What do you say when your neighbor from across the street sees you at church and she comes up to you and says, “My son, Jim took his own life on Monday down at the river. He was an addict.”
Being that this was the first time that my family and I have ever been at this church together, I wonder if our neighbor would have found the strength to walk across the street and share her sorrow with us?
He did not leave a note. He did not have the power to rise above the life that he had created for himself. He did not know how amazing he was. I believe that he was one of those highly sensitive, talented, gifted individual’s that could not recognize the wonder that he was. To think that he struggled with his life for the last twenty years, having turned 36 on Valentine’s day. I ache.
A memory that I have of Jim was one of the brief discussions that we had across the street from each other. One day as he standing on the curb in front of his mother’s home smoking. Taking a break from doing yard work. Contemplating life. I stood across the street and joked with him about coming to his mom’s house to work for shoes. The sad thing that is was close to the truth. He looked at me with such knowing.
“At some point in our lives” I said, “hopefully we come to know that we are the only ones whom walk in our own shoes. No one else does. Believe me some of us have some big shoes to fill. By taking responsibility for where we walk, the steps that we take, the life we live, is up to us.”
How did I know this barely his senior?
I looked down at my feet. Could I bless this passage of time? The steps that he had taken to end his own life. Deliberately.
We can say Jim is in a better place. A part of us may feel peace that he is no longer suffering. Deeper still we may feel relieved that we are not going to have to suffer anymore for his choices. Unless that is if we believe the lies and the guilt that is disguised in second guessing the days, the months, the years that we have felt broken and afraid not knowing what to do.
Perhaps not knowing to do anything. Feeling helpless. Somewhat betrayed. Afraid. Grieving now for the loss of his life until the pain lessens with the love that we feel.
We can hold each other up in our shared sorrow.
I do not know Jim like you do. I do not know the hours that you sat waiting to hear from him. I do not know what it was like wondering if he would be okay. I do not know the joyous memories that you hold dear. I do not know of the sorrow and anger that may bind your heart.
I only lived across the street the last seven years from his family where he came and went.
He leaves behind his magical spirit. His piercing blue eyes when we gaze out at the river. His heart that knew love. His genius mind with all his creations. He lives in our memories. When we remember his smile. When we see his son we know that we can give of our time.
Be more present. Encourage one another. Share with one another our sorrow.
I remember hearing the loud muffler of his truck drive up and down the street at all hours. I remember seeing him and his mother taking their dogs on walks down to the river.
I remember watching his step father help tie his canoe to the roof of his truck. I remember his beautiful sister visiting with him and laughing over a funny tale. I remember the adventures he took with his son Eli down at the river catching crawdads. I remember him tinkering on his truck, installing his stereo speakers, listening to music. I remember Eli swimming in our pool and eating hamburgers with lots of ketchup. I remember when Jim’s face would light up when I asked how his son, Eli was doing. I remember Eli telling me that his dad was really smart because he could knew all the mountains, places to hike and fish.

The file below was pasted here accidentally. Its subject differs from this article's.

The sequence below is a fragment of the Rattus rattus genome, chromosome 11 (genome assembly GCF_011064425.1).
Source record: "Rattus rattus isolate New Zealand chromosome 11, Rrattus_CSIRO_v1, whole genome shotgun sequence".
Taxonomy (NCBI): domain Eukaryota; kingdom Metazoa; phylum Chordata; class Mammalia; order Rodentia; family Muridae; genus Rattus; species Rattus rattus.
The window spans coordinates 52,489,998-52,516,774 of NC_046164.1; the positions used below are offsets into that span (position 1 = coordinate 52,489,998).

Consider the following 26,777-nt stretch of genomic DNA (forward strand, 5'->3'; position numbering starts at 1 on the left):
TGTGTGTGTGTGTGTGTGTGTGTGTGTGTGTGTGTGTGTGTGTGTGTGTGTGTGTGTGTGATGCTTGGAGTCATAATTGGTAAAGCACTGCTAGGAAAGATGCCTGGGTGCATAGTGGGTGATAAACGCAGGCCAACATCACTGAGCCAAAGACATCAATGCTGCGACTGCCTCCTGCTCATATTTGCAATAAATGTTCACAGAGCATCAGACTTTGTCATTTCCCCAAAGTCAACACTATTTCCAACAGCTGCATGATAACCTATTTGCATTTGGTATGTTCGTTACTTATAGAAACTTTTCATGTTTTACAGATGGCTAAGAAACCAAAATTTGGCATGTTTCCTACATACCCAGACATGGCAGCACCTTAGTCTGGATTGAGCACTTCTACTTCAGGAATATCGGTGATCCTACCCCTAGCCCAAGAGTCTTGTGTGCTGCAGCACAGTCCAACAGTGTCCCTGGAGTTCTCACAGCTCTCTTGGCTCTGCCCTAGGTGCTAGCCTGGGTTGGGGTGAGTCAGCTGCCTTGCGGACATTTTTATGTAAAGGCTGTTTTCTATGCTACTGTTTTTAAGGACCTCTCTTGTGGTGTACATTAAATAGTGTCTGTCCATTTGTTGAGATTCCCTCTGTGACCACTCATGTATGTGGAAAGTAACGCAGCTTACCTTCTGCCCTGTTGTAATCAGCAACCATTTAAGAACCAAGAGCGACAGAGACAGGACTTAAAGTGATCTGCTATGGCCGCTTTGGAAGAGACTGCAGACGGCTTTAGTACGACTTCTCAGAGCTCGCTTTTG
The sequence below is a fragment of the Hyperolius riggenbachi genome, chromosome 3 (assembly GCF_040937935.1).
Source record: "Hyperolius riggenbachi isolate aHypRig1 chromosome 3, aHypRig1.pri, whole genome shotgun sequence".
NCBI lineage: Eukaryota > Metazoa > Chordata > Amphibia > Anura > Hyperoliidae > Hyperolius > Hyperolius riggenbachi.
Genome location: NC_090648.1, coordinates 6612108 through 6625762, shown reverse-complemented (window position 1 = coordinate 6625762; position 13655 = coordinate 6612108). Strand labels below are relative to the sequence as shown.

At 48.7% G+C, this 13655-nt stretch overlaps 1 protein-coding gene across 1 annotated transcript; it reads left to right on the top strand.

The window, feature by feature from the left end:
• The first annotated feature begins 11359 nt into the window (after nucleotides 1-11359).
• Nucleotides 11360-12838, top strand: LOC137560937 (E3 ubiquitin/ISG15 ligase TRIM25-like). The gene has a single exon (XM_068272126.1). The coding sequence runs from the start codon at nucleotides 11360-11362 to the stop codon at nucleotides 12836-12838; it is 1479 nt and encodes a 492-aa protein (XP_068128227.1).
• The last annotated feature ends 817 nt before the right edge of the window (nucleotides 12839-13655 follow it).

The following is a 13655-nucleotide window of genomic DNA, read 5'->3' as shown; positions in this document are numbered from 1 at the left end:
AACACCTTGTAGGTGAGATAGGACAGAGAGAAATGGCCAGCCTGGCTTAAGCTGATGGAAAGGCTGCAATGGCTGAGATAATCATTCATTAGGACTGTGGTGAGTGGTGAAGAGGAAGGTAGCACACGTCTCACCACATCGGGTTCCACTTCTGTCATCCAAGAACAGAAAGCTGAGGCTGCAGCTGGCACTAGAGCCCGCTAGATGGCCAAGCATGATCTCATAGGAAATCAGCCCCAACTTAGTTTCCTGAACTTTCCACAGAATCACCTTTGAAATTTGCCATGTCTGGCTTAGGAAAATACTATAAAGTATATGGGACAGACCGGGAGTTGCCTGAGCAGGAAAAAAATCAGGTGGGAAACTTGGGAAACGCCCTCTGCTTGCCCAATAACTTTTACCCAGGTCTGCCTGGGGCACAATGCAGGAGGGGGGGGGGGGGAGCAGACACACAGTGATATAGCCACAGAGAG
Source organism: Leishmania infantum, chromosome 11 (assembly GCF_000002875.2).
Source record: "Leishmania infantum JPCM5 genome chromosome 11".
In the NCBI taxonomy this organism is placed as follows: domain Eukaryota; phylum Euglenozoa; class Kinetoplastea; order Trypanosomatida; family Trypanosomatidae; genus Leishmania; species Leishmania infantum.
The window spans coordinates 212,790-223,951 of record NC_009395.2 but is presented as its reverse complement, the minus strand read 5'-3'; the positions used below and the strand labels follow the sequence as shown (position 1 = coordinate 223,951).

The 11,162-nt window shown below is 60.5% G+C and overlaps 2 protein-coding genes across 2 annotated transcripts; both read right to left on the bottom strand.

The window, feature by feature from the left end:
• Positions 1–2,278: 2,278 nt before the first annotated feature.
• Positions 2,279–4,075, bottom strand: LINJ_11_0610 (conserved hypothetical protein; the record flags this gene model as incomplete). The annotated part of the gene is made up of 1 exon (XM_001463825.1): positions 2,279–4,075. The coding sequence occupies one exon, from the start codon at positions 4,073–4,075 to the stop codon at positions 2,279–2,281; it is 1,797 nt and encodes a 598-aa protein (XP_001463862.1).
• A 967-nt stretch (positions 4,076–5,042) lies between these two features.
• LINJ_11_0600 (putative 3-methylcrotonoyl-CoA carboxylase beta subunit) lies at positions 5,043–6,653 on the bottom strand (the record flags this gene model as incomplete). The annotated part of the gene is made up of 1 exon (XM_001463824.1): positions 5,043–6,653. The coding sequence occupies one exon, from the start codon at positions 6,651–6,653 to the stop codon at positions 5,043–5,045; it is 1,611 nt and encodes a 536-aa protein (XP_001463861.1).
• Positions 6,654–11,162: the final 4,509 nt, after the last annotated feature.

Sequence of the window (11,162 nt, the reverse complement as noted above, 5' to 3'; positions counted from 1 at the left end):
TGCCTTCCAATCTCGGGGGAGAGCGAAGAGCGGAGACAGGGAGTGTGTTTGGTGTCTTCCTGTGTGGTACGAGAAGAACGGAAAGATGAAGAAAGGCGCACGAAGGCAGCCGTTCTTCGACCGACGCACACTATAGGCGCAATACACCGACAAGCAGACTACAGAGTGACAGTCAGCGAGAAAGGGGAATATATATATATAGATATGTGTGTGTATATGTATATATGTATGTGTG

But the fondest memory I have of of Jim and Eli was one spring holiday the two of them together doing chalk art hour upon hours on end in their driveway while I watched from across the street as I was recovering from surgery. Bent over in deep concentration to capture the world in drawing a map of imagination, adventure and places to explore.
I remember his smile. I remember his energy. I remember his determination. I remember his darkness. I remember his deliberateness. I remember his spirit. I will remember his son, Eli.
I bless you Jim, for teaching me to be honorable…to myself first, then others.
To show up for people whom I care about even if it means being brutally honest. To be clear about what works for me in my relationships with others and set boundaries. To not be afraid of my darkness.
To always find a reason to trust. To have faith. To have courage. To have hope.
I believe that when we are going through hard, difficult and painful experiences, we feel that we are going through them alone. We feel so ashamed. So frightened. Scared as hell.
Hidden pain. Secrets long held amidst darkness.
A form of escape. A place of no hope.
The life. The loss…
of a man, a son, a brother, a father, a friend, a neighbor from across the street.
There is hope. There is strength in sharing our sorrow. Sometimes our brokenness can only be healed with the help of others.
May this day as we remember those whom we have lost, be a time when our despair turns into shared sorrow.
©2014 Te’ Werner
Photo ©2014 “Mourning of Solace” along the Columbia River, WA
A tribute to Jim, a fellow creative, highly sensitive soul and fellow river warrior!
I invite you to join my journey of writing https://www.facebook.com/tewernertriumph